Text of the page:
A niche blog dedicated to the issues that arise when supplementary protection certificates (SPCs) extend patents beyond their normal life -- and to the respective positions of patent owners, investors, competitors and consumers. The blog also addresses wider issues that may be of interest or use to those involved in the extension of patent rights. You can email The SPC Blog here

Sunday 16 February 2014

The mystery of the Merck Canada reference: can anyone explain?

On 28 January 2014 The SPC Blog posted an item, "A mystery reference from Portugal: can anyone help?", here, on a reference to the Court of Justice of the European Union which most of us knew nothing about. The plot thickens, in that there has now been a mystery ruling. According to a newsflash from the Lisbon, Portugal law firm of Baptista, Monteverde & Associados, the case is C-555/13 Merck Canada and the question referred to the CJEU is this:
“May Article 13 of Regulation 469/2009 be interpreted as permitting, by means of a supplementary protection certificate for medicinal products, the period for exclusive exploitation of the patented invention to be more than fifteen years from the date of the first authorization to place the medicinal product in question on the market within the Community (not including the extension provided for in Article 13(3) of that regulation)?".
Last Thursday, 13 February, the CJEU apparently ruled as follows, according to Baptista, Monteverde & Associados:
“Article 13 of Regulation 469/2009 ..., read in conjunction with recital 9 of that regulation, must be interpreted as meaning that it opposes that the holder of a patent and of a supplementary protection certificate may invoke the whole duration of the said certificate, applying Article 13 in a situation where, due to the said duration, the said holder would benefit from a period of exclusive exploitation of an active ingredient of more than fifteen years from the date of the first marketing authorization within the Community, of the medicinal product consisting of the said active ingredient or containing it.”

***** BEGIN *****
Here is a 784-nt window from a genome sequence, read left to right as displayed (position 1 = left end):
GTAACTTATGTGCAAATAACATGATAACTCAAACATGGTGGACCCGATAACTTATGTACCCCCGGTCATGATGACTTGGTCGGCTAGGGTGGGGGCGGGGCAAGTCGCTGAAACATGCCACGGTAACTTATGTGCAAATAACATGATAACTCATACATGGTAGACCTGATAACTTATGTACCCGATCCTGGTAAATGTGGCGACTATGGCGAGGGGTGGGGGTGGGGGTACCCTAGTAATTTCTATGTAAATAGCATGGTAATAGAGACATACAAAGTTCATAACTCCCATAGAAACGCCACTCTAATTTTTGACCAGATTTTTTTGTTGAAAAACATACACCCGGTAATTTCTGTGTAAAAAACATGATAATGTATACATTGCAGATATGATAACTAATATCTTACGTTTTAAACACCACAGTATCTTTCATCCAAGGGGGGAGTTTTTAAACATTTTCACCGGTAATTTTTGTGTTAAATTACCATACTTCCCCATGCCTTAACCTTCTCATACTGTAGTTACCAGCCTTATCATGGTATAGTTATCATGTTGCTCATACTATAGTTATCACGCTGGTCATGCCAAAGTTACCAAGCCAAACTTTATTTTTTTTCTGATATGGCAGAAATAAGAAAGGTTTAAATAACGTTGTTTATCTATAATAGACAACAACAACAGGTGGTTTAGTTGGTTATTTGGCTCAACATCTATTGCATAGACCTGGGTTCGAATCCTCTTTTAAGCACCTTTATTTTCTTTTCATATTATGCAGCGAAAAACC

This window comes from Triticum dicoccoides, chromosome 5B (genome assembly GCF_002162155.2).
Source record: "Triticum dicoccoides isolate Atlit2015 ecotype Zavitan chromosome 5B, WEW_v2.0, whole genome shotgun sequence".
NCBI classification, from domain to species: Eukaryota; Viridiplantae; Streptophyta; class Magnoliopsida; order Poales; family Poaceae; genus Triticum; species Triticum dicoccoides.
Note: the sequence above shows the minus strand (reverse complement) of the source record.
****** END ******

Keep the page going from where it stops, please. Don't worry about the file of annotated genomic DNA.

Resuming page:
This by no means clears up the mystery of this case.  Can anyone explain the following?

First, if you look at the Curia diary for 13 February, you will find lots of cases that received the attention of the CJEU -- but Case C-555/13 is not among those listed.

Secondly, if you conduct a case search for Case C-555/13 you will find it marked "Case in Progress", there being no sign of a judgment.

Thirdly, the case -- according to Curia -- was only filed in October of last year, and notice of it having been filed was published in the Official Journal this January.

Is it possible for a reference to reach a ruling in just a few short winter months, with no apparent hearing? Can anyone explain what has happened?

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